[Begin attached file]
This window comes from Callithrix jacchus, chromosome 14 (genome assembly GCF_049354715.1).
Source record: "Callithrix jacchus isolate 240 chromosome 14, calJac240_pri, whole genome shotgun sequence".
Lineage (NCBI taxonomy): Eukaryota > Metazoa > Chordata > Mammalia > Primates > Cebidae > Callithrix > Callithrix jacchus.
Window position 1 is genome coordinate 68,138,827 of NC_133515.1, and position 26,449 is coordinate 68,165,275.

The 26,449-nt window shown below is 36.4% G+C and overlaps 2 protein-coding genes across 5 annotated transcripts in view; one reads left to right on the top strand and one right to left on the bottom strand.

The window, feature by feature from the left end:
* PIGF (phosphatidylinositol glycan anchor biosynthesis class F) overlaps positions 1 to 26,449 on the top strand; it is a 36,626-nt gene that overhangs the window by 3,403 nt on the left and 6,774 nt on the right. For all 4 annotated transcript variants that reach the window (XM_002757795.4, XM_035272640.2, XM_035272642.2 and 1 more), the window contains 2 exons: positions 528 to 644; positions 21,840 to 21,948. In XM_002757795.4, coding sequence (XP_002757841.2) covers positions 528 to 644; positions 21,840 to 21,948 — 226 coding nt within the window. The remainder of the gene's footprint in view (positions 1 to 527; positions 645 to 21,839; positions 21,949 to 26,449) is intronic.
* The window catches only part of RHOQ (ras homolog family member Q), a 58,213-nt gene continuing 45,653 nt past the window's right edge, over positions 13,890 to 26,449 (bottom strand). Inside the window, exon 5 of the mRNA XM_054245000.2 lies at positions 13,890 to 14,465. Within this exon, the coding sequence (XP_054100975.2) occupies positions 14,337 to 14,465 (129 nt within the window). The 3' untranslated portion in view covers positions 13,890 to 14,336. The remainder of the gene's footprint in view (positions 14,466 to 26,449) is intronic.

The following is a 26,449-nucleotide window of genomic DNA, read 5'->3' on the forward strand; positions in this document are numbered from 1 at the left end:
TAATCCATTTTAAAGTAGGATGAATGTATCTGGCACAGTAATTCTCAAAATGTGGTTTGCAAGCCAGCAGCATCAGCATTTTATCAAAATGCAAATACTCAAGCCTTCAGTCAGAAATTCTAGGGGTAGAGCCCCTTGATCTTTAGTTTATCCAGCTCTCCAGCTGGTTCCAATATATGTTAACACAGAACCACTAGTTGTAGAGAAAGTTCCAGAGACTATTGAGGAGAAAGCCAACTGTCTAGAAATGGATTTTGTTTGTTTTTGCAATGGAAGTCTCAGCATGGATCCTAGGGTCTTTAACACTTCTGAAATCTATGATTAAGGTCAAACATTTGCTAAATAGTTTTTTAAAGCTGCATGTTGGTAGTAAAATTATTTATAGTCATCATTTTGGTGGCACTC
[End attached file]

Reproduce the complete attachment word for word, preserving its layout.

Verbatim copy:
This window comes from Callithrix jacchus, chromosome 14 (genome assembly GCF_049354715.1).
Source record: "Callithrix jacchus isolate 240 chromosome 14, calJac240_pri, whole genome shotgun sequence".
Lineage (NCBI taxonomy): Eukaryota > Metazoa > Chordata > Mammalia > Primates > Cebidae > Callithrix > Callithrix jacchus.
Window position 1 is genome coordinate 68,138,827 of NC_133515.1, and position 26,449 is coordinate 68,165,275.

The 26,449-nt window shown below is 36.4% G+C and overlaps 2 protein-coding genes across 5 annotated transcripts in view; one reads left to right on the top strand and one right to left on the bottom strand.

The window, feature by feature from the left end:
* PIGF (phosphatidylinositol glycan anchor biosynthesis class F) overlaps positions 1 to 26,449 on the top strand; it is a 36,626-nt gene that overhangs the window by 3,403 nt on the left and 6,774 nt on the right. For all 4 annotated transcript variants that reach the window (XM_002757795.4, XM_035272640.2, XM_035272642.2 and 1 more), the window contains 2 exons: positions 528 to 644; positions 21,840 to 21,948. In XM_002757795.4, coding sequence (XP_002757841.2) covers positions 528 to 644; positions 21,840 to 21,948 — 226 coding nt within the window. The remainder of the gene's footprint in view (positions 1 to 527; positions 645 to 21,839; positions 21,949 to 26,449) is intronic.
* The window catches only part of RHOQ (ras homolog family member Q), a 58,213-nt gene continuing 45,653 nt past the window's right edge, over positions 13,890 to 26,449 (bottom strand). Inside the window, exon 5 of the mRNA XM_054245000.2 lies at positions 13,890 to 14,465. Within this exon, the coding sequence (XP_054100975.2) occupies positions 14,337 to 14,465 (129 nt within the window). The 3' untranslated portion in view covers positions 13,890 to 14,336. The remainder of the gene's footprint in view (positions 14,466 to 26,449) is intronic.

The following is a 26,449-nucleotide window of genomic DNA, read 5'->3' on the forward strand; positions in this document are numbered from 1 at the left end:
TAATCCATTTTAAAGTAGGATGAATGTATCTGGCACAGTAATTCTCAAAATGTGGTTTGCAAGCCAGCAGCATCAGCATTTTATCAAAATGCAAATACTCAAGCCTTCAGTCAGAAATTCTAGGGGTAGAGCCCCTTGATCTTTAGTTTATCCAGCTCTCCAGCTGGTTCCAATATATGTTAACACAGAACCACTAGTTGTAGAGAAAGTTCCAGAGACTATTGAGGAGAAAGCCAACTGTCTAGAAATGGATTTTGTTTGTTTTTGCAATGGAAGTCTCAGCATGGATCCTAGGGTCTTTAACACTTCTGAAATCTATGATTAAGGTCAAACATTTGCTAAATAGTTTTTTAAAGCTGCATGTTGGTAGTAAAATTATTTATAGTCATCATTTTGGTGGCACTC